You may not have heard of Ugo Bardi before. I hadn’t until a day ago. That’s when I was directed to this post of his. In it, he explains he’s resigned as “Chief Specialty Editor” from Frontiers over how it handled the retraction of Recursive Fury. I say good riddance. Anyone who makes things up then insists his fabrication is true shouldn’t be an editor.
Anyone familiar with Recursive Fury who reads Ugo Bardi’s post should immediately spot his fabrication. It’s in his first paragraph:
You may have followed the story of “Recursive Fury”, the paper by Stephan Lewandowsky and others that the journal “Frontiers” had published in 2013. The paper reported the results of a survey that showed that the rejection of climate science was often accompanied by a similar mindset on other scientific areas. So “Climate skeptics” were also found to reject the notion that AIDS is caused by the HIV virus and that smoking causes cancer. A result not at all surprising for those of us who follow the climate debate in detail.
For those who don’t spot it, I’ll quote Tom Curtis. Tom Curtis is a member of the Skeptical Science team, and he has actively criticized (and sometimes insulted) me for what I’ve said about Recursive Fury. He defends and supports that paper while I say it’s complete rubbish and the fact he finds it compelling speaks poorly of him. Even so, we both agree:
Ugo Bardi, the paper that included the survey purportedly showing a correlation between rejection of climate science and conspiracist ideation, and also showing correlations between rejection of climate science and fundamentalist free market attitudes, rejection of the theories that the HIV virus causes AIDS, or that smoking causes lung cancer was “NASA faked the moon landing, therefore (climate) science is a hoax” published by Psychological Science, and often referred to as LOG12. It has not been retracted.
The paper which was retracted was Recursive Fury, which collects and analyzes denier responses to LOG12, showing a high proportion of conspiracist ideation (and some rather whacky conspiracy theories) in those responses.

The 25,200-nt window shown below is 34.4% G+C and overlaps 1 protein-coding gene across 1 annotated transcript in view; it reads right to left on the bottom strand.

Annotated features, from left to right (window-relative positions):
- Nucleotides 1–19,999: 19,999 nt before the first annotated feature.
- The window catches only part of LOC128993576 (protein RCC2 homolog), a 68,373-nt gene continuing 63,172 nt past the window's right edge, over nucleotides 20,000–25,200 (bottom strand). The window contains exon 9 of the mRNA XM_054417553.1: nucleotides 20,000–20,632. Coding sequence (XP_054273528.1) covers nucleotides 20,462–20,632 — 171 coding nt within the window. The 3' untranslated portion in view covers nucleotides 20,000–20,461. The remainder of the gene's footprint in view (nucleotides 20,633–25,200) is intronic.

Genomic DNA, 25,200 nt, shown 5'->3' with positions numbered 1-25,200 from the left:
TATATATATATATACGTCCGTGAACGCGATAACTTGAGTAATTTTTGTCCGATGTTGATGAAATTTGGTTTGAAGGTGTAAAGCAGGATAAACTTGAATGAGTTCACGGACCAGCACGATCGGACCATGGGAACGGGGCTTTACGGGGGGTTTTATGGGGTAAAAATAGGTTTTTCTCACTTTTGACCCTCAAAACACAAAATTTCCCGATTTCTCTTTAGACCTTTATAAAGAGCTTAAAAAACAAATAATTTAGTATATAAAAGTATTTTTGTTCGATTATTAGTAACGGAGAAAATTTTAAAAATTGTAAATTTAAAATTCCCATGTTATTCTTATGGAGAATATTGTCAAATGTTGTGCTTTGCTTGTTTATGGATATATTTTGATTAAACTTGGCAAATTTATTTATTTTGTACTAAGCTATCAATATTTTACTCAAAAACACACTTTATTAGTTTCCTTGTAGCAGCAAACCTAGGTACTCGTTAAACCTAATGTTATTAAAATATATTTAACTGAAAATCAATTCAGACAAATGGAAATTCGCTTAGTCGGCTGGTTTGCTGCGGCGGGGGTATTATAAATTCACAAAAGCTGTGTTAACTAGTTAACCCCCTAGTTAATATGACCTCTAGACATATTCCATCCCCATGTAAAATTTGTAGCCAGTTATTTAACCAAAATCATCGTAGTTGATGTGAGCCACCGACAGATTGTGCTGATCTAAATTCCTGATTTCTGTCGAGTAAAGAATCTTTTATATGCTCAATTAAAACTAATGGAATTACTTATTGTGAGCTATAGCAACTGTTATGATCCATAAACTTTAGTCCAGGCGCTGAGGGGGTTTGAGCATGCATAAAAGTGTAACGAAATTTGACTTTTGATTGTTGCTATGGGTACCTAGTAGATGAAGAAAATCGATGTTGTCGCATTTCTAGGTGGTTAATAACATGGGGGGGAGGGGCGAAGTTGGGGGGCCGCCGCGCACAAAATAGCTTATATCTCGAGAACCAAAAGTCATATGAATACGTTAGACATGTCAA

So what happens when two people with opposite views about Recursive Fury point out a factual error in Ugo Bardi’s piece? Well first, he responds to Tom Curtis by saying:
Sorry, but “Recursive Fury” does report on what I said it reports – that is the correlation of various attitudes against science which was described more in detail in a previous paper (LOG12). Then on, it goes into describing the reactions to that – but the gist of the paper is on this attitude. So is my note.
Then he adds an addendum to his post saying:
some people seem to have find a handle to criticize my stance on this issue by saying that I described incorrectly what “Recursive Fury” says. Sorry, but the paper says exactly what I say: that denial of climate science is accompanied by other conspiratorial beliefs. Then, of course, it deals with the reactions to an earlier paper on the same subject, but the focus of the discussion is the same. In any case, this is just the usual trick of shifting the discussion on a marginal point to avoid confronting the main issue which is, in this case, the behavior of “Frontiers”.
It’s remarkable he thinks Tom Curtis and I both are resoring to a “trick of shifting the discussion on a marginal point to avoid confronting the main issue.” The reality is we both pointed out a factual error in his post, and if he had just fixed it, there’d have been no shift in discussion. The only reason people continued talking about Bardi’s fabrication is he insists its true.
Ugo Bardi’s only defense for what he said is to say Recursive Fury reports results which were “described in more detail in a previous paper (LOG12).” Only, this doesn’t make sense as he also said in a comment:
Let me repeat it: my statements exactly describe what the paper is about and you are simply trying to shift the discussion to marginal points.
His description of Recursive Fury does not say a word about what the paper actually sought to study (how people responded to a previous paper). The only thing he discussed was the results published in LOG12. In other words, he screwed up, refused to admit his mistake, and he faults everyone else for pointing it out.
I think we should all say good riddance to Ugo Bardi. Frontiers is better off without him.